Why Qaddafi Must Go

May 1, 2011

April 12, 2011

In mid-April, with no resolution to Libya’s month-long civil war in sight, the African Union announced a cease-fire proposal enthusiastically endorsed by Muammar Qaddafi’s supporters.

Libya’s rebel leaders promptly rejected the proposal. The proposed truce cynically called for talks between the factions and an end to air operations defending Libyan citizens—but did not call for Qaddafi to step down.

In addition to being a murderous thug and longtime supporter of international terrorism, Qaddafi is also a master manipulator and survivalist. He has clung to power in Libya for 41 years, mostly as an international pariah. After promising to ruthlessly murder his opposition this spring—and very nearly succeeding—the only solution now is to remove him from power.

The US is not a neutral party in this issue, and it is useful to recount some of the lowlights from four decades of American “relations” with Qaddafi.

June 11, 1970: The Air Force shuts down Wheelus Air Base, near Tripoli, after Qaddafi spent his first year as Libya’s dictator ordering the US base closed and harassing its occupants. At one point near the end, Qaddafi was involved in an Old West-style standoff with then-Col. Chappie James, the base commander, who had to tell Qaddafi to take his hand off his gun.

Aug. 19, 1981: After Qaddafi declares portions of the Mediterranean Sea as Libyan territory, President Reagan orders the Navy to patrol the Gulf of Sidra. A Libyan Su-22 fires a missile at patrolling Navy F-14s, and two Tomcats (one carrying Vice Adm. David J. Venlet, now director of the F-35 program) shoot down two Su-22s.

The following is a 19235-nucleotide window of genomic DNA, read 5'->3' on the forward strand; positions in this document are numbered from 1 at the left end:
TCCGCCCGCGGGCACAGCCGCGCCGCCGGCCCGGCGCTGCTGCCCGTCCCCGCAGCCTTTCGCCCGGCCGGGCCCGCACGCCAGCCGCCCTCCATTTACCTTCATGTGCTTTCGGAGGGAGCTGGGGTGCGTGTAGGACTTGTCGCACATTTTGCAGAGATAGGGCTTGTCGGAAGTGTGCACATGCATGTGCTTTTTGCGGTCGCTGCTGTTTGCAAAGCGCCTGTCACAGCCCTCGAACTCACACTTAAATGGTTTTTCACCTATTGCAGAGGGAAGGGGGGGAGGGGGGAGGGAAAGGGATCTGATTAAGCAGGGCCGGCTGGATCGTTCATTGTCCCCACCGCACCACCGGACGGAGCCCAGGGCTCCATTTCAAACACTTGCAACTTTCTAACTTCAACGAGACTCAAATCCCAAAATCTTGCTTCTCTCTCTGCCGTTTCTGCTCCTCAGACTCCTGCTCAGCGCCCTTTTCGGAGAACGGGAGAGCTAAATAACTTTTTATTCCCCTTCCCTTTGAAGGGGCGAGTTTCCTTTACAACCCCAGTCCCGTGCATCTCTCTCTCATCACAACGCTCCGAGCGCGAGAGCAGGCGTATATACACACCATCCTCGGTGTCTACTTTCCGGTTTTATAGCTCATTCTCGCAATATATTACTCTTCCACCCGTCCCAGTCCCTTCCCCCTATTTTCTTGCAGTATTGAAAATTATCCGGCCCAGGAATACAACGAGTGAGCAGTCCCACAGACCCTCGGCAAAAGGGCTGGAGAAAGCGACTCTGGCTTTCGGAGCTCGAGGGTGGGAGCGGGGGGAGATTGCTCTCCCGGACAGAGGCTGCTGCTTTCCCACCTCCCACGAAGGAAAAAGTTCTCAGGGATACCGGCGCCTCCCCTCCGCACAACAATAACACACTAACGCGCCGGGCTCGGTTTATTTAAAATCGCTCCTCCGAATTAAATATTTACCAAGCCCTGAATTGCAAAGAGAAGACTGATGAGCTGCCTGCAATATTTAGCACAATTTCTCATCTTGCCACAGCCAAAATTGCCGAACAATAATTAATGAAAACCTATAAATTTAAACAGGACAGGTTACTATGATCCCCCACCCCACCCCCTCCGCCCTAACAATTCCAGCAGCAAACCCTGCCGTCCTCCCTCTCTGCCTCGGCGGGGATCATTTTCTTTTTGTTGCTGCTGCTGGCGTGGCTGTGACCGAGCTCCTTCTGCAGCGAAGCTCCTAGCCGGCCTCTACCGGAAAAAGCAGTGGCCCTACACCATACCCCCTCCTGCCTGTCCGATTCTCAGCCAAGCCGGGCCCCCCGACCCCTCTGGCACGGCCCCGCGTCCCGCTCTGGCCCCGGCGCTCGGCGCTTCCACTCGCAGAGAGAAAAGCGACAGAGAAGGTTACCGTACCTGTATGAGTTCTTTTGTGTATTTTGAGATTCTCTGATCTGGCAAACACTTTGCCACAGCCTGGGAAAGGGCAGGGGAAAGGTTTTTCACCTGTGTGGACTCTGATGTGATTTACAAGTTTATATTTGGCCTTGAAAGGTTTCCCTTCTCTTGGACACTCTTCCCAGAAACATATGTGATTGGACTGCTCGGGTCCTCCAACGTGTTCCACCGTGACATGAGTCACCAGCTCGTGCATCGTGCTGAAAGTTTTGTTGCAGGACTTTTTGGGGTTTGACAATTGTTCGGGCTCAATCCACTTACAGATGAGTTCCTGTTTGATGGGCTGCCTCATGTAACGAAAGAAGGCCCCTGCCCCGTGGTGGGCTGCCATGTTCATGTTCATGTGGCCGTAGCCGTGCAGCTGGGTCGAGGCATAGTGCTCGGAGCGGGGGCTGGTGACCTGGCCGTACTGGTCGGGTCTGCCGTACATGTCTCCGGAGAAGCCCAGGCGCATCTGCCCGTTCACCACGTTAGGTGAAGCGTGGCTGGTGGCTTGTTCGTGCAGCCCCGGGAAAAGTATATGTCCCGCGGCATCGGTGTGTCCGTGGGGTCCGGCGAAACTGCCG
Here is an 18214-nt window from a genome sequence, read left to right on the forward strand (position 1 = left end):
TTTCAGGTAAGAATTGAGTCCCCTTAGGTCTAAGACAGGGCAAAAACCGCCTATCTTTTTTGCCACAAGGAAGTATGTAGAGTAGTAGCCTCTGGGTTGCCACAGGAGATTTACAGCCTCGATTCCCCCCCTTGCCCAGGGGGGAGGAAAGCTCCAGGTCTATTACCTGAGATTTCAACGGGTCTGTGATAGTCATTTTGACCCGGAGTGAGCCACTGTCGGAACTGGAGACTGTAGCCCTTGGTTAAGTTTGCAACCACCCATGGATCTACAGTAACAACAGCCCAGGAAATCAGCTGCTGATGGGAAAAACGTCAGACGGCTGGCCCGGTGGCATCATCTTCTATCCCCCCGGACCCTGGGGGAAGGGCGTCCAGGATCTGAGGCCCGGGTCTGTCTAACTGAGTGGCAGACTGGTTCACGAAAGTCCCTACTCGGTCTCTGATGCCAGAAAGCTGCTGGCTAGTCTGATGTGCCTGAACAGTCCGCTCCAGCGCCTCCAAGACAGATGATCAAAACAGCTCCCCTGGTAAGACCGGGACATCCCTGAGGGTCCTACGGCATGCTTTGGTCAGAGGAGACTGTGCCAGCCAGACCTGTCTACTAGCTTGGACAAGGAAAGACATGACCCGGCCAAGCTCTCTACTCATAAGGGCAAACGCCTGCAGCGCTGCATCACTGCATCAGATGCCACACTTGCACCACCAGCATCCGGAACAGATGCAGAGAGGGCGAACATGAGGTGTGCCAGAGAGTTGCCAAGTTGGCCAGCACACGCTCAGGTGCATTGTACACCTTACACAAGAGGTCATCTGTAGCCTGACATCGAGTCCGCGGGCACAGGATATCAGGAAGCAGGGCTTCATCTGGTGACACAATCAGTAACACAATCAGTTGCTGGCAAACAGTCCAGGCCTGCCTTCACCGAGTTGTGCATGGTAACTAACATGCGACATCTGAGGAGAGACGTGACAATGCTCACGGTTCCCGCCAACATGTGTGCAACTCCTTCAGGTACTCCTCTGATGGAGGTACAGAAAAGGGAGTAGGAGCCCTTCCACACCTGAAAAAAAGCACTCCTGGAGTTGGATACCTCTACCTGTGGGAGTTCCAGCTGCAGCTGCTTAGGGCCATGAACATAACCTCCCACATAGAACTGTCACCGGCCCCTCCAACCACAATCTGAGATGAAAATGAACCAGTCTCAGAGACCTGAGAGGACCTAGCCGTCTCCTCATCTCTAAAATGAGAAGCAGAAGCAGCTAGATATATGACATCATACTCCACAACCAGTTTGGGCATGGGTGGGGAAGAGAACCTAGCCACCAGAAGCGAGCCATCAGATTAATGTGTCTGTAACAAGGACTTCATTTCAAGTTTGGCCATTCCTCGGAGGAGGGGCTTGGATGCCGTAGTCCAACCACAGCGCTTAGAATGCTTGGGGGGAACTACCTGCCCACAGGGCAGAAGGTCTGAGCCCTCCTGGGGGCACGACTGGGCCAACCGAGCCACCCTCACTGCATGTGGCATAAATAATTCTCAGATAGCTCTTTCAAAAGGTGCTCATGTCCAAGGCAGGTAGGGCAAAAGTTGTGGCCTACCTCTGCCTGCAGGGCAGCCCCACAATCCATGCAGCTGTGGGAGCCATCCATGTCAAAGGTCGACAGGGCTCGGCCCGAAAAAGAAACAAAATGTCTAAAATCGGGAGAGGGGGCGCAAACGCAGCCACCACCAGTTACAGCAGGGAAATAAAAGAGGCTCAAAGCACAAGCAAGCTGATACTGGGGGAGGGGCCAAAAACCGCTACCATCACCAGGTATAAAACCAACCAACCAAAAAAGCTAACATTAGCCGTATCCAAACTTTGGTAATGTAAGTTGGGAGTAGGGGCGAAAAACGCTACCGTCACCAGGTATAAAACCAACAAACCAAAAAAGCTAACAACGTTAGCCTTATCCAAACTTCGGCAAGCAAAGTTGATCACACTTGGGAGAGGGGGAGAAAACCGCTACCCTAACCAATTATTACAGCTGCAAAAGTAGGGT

April 5, 1986: The Libyan government orchestrates the bombing of a West Berlin nightclub packed with US servicemen. The explosion kills three and injures more than 200, including 79 American troops. Nine days later, Reagan orders Operation Eldorado Canyon, a massive air raid against Libyan military facilities, command and control elements, and suspected terror training sites.

Dec. 21, 1988: A bomb rips through Pan Am Flight 103, destroying the aircraft above Lockerbie, Scotland. All 259 aboard the aircraft are killed, as are 11 people on the ground hit by the falling wreckage. After a painstaking investigation, the attack is eventually traced back to Qaddafi’s Libya.

Jan. 4, 1989: In another Gulf of Sidra incident, two Libyan MiG-23s race toward the Navy’s aircraft carrier John F. Kennedy in international waters. A pair of F-14s turn away the MiGs four times, but on the fifth and closest approach, the Tomcats shoot down the two missile-armed MiGs.

Aug. 20, 2009: Lockerbie bomber Abdelbaset al Megrahi is released from prison in Scotland on “compassionate grounds,” supposedly with less than three months to live. He served less than nine years of a life sentence. Megrahi is feted with a hero’s welcome upon his return to Libya, where he lives to this day.